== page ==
Sataplia: Honey For Dinosaurs
How to Get There
Situated 7 kilometers to the north-west of Kutaisi, the reserve emerged back in 1930s. It became possible because a school teacher from Banoja village happened to come across dinosaur traces there. It was around this “evidence” of ancient reptiles’ lives where it was decided to create a preserved the territory.
There are several ways to get there. First one: take a bus route 45 against 2 lari (about a dollar), it stops in the area of Kutaisi central marketplace. Problem here is that public transport in Georgia is a pig in a poke so far. You can instantly catch a necessary bus or you can wait for an aspired means of transport for as long as an hour. Therefore second option is taxi: more expensive but far more reliable. Local road-hogs should be bargained with, because an “auction” will most likely begin at a price of 70 lari while real price of the trip constitutes 10 – 15 lari. Should you promise to pay another five on top of it and a driver will wait for you near an entrance to take you back. However, many prefer going back to the main city of Imereti by foot – the road runs downward through picturesque villages and one can cover it in an hour and a half or two hours of deliberate walk and enjoy persimmons and pomegranates growing everywhere.
Admission fee for adults constitutes 6 lari, students pay half as much (it is necessary to present respective document), kids under 6 get in for free. You can walk around on you own or you can join a group of tourists. Guides who freely speak Russian, English and Georgian wait at the reception desk. In average, it takes an hour and a half to two hours to have a look at main landmarks of the place. In this time frame you’ll manage to have a stroll in a huge cave, enjoy a view of dinosaurs’ footprints, walk around pristine Colchian forest and even get up to a viewing platform from where an unforgettable panoramic view opens before visitors’ eyes. Now let us elaborate on main points.
All in all there are 5 caves situated on the territory of the reserve but visitors are allowed only in Cave 1. It is the largest one, too – its length constitutes about 300 meters. Stalactites that hang from the walls and are lit with all kinds of colors as well as inimitable patterns on the walls make everybody walk with their heads up. Being cautious won’t hurt – at times ceiling is as low as a meter and a half so it is very easy to injure a forehead, even more so because they don’t distribute helmets there yet. The word is that sometimes bats fly in the cave but it only happens when it is closed for visitors and lights are off. As a matter of fact, the location’s prime artifact is a heart-shaped stone that needs to be found. Two people in love should put their hands on it and then, according to Georgian legend, their feelings will last forever. But should your second half fail to be with you or if you haven’t found one yet, you can make a wish there.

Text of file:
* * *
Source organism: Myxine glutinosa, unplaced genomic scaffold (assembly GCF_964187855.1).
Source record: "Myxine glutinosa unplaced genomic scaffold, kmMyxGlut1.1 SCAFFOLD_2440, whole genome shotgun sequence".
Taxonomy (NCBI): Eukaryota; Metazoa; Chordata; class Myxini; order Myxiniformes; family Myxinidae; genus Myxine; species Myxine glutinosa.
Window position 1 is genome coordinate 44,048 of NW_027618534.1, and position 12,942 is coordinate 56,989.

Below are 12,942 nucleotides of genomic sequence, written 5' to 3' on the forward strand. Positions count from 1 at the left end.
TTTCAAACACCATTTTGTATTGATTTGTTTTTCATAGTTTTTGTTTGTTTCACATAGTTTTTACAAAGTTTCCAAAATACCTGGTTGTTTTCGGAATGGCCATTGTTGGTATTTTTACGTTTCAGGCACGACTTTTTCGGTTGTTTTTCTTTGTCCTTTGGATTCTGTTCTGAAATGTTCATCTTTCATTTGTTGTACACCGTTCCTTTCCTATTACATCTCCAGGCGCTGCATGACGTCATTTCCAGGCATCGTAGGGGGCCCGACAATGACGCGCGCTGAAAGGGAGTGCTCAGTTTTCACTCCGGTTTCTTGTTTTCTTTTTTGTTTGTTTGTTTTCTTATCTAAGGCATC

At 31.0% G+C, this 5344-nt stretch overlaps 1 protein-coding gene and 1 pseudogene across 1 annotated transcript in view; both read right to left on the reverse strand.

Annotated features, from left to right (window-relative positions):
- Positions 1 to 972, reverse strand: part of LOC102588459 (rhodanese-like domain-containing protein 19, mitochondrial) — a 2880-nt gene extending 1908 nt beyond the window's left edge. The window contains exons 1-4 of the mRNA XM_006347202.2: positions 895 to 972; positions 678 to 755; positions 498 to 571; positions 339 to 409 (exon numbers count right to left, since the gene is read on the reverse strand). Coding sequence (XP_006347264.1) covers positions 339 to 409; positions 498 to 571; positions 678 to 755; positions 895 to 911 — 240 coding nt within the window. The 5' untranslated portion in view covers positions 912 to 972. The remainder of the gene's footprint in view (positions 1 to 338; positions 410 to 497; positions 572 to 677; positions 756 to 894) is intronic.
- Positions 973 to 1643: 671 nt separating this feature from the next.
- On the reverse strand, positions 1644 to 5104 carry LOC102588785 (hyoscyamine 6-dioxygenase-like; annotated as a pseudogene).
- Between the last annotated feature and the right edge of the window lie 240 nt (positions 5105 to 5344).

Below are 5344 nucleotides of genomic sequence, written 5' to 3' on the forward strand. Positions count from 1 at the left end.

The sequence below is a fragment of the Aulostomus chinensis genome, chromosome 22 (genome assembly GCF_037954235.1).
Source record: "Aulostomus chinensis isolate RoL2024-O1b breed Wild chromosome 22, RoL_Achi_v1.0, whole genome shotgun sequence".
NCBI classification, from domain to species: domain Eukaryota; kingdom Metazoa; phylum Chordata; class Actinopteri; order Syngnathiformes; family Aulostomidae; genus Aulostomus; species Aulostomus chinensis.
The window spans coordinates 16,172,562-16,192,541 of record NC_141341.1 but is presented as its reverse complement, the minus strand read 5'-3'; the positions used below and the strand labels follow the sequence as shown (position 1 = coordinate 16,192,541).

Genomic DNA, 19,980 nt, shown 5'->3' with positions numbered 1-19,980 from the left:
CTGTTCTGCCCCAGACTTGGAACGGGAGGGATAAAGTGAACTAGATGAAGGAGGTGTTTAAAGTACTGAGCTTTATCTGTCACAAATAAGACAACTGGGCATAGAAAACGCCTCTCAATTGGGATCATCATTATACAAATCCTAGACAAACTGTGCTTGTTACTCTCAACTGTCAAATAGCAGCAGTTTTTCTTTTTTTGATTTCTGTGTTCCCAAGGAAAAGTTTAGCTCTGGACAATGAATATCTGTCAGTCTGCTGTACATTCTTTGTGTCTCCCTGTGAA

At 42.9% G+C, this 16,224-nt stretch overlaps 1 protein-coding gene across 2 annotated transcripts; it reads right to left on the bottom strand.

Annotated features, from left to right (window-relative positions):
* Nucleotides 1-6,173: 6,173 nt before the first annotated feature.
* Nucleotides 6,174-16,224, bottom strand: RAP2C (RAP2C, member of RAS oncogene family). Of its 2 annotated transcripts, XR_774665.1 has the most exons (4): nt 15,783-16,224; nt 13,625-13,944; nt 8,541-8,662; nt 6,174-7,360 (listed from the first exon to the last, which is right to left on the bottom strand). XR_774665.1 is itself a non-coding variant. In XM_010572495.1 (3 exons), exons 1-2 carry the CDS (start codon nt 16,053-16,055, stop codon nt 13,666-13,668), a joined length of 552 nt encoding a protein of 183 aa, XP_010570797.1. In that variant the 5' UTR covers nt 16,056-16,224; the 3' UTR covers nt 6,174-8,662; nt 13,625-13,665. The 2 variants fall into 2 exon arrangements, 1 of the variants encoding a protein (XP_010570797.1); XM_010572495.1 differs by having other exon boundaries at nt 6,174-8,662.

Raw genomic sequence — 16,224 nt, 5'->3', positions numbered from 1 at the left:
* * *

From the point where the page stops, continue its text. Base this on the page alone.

They say that in full swing of the Cold War British Natural History Museum offered Georgians huge money to buy these traces and transfer them to themselves. The remains are unique because usually footprints of predators are found separately from those of herbivores. But here, within several dozen meters, both can be seen very close to each other. However, the deal wasn’t meant to be concluded and prints of huge paws in limestone kept staying in Sataplia out in the open. Despite the fact that surfaces that they had frozen in, survived millions of years, evidence started fading away gradually because weather was merciless to them. It went on until the state began investing a lot of money into tourism development in 2010. Thank to these inflows the reserve as nearly as got second life and a museum pavilion, decorated with dinosaur’s skeletons and accessorized with the sounds of their roars, appeared above footprints.
After the cave and the museum itself it is a perfect time to “soar up” above the ground. For that one should take a steep path along the rocks where one can have a look at beehives. Now that we’ve mentioned it, it was in honor of bee’s work fruits that the area got its name: “tapli” means “honey” in Georgian. With a little luck one can taste the delight that is dripping along centuries-old blocks. Everybody who climbs up gets a reward – a chance to have a look at the most beautiful panorama from a modern viewing platform. By the way, it keeps apace with modern Georgian architecture with its glass elements and transparency – you can’t help but reach for a handhold because abyss is beneath you. Prior to standing over a cliff you will be asked to put on special slippers not to stun the surface. Unfortunately, they didn’t think of it in the beginning of exploitation and now the platform is spoiled with scratches in a couple of places.
After such an impressive walk in fresh air Outlook suggest you call in an Imeretian village on the way, have a substantial meal and taste famous khachapuri with its considerable dimensions and wash it down with a great home-made wine…